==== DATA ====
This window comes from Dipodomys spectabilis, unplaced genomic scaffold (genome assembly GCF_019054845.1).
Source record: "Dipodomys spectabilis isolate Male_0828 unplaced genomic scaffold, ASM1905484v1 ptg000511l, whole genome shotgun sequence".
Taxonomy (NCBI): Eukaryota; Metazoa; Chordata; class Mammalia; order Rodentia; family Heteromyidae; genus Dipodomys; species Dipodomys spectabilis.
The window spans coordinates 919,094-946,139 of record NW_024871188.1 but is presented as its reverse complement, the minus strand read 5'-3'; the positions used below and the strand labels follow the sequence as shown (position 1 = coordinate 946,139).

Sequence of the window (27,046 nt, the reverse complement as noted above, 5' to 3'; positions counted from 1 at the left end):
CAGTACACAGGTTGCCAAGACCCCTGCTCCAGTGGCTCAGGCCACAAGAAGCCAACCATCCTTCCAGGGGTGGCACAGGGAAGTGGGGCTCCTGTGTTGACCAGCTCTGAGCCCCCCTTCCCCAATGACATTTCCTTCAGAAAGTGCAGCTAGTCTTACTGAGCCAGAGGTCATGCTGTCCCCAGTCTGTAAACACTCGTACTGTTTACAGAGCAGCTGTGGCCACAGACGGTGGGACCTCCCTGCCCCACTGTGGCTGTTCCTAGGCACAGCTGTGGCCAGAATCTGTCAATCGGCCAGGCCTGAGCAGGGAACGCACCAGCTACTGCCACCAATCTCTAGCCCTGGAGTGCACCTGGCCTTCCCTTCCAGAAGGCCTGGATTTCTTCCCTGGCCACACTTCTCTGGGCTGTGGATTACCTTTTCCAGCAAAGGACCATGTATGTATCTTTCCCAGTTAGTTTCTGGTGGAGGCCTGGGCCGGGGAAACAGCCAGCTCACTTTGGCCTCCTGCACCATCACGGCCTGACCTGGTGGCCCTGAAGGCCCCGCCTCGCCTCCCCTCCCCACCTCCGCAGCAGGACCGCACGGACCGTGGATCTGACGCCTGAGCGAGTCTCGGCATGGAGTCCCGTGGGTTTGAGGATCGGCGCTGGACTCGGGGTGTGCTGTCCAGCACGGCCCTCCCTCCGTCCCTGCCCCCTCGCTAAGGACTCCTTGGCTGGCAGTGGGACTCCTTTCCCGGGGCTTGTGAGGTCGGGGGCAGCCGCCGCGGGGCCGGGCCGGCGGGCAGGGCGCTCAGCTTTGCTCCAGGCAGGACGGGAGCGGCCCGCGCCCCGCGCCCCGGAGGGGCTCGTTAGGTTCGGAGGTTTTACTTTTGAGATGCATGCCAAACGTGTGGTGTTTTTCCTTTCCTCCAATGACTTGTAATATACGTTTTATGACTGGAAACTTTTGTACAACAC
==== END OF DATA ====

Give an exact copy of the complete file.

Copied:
This window comes from Dipodomys spectabilis, unplaced genomic scaffold (genome assembly GCF_019054845.1).
Source record: "Dipodomys spectabilis isolate Male_0828 unplaced genomic scaffold, ASM1905484v1 ptg000511l, whole genome shotgun sequence".
Taxonomy (NCBI): Eukaryota; Metazoa; Chordata; class Mammalia; order Rodentia; family Heteromyidae; genus Dipodomys; species Dipodomys spectabilis.
The window spans coordinates 919,094-946,139 of record NW_024871188.1 but is presented as its reverse complement, the minus strand read 5'-3'; the positions used below and the strand labels follow the sequence as shown (position 1 = coordinate 946,139).

Sequence of the window (27,046 nt, the reverse complement as noted above, 5' to 3'; positions counted from 1 at the left end):
CAGTACACAGGTTGCCAAGACCCCTGCTCCAGTGGCTCAGGCCACAAGAAGCCAACCATCCTTCCAGGGGTGGCACAGGGAAGTGGGGCTCCTGTGTTGACCAGCTCTGAGCCCCCCTTCCCCAATGACATTTCCTTCAGAAAGTGCAGCTAGTCTTACTGAGCCAGAGGTCATGCTGTCCCCAGTCTGTAAACACTCGTACTGTTTACAGAGCAGCTGTGGCCACAGACGGTGGGACCTCCCTGCCCCACTGTGGCTGTTCCTAGGCACAGCTGTGGCCAGAATCTGTCAATCGGCCAGGCCTGAGCAGGGAACGCACCAGCTACTGCCACCAATCTCTAGCCCTGGAGTGCACCTGGCCTTCCCTTCCAGAAGGCCTGGATTTCTTCCCTGGCCACACTTCTCTGGGCTGTGGATTACCTTTTCCAGCAAAGGACCATGTATGTATCTTTCCCAGTTAGTTTCTGGTGGAGGCCTGGGCCGGGGAAACAGCCAGCTCACTTTGGCCTCCTGCACCATCACGGCCTGACCTGGTGGCCCTGAAGGCCCCGCCTCGCCTCCCCTCCCCACCTCCGCAGCAGGACCGCACGGACCGTGGATCTGACGCCTGAGCGAGTCTCGGCATGGAGTCCCGTGGGTTTGAGGATCGGCGCTGGACTCGGGGTGTGCTGTCCAGCACGGCCCTCCCTCCGTCCCTGCCCCCTCGCTAAGGACTCCTTGGCTGGCAGTGGGACTCCTTTCCCGGGGCTTGTGAGGTCGGGGGCAGCCGCCGCGGGGCCGGGCCGGCGGGCAGGGCGCTCAGCTTTGCTCCAGGCAGGACGGGAGCGGCCCGCGCCCCGCGCCCCGGAGGGGCTCGTTAGGTTCGGAGGTTTTACTTTTGAGATGCATGCCAAACGTGTGGTGTTTTTCCTTTCCTCCAATGACTTGTAATATACGTTTTATGACTGGAAACTTTTGTACAACAC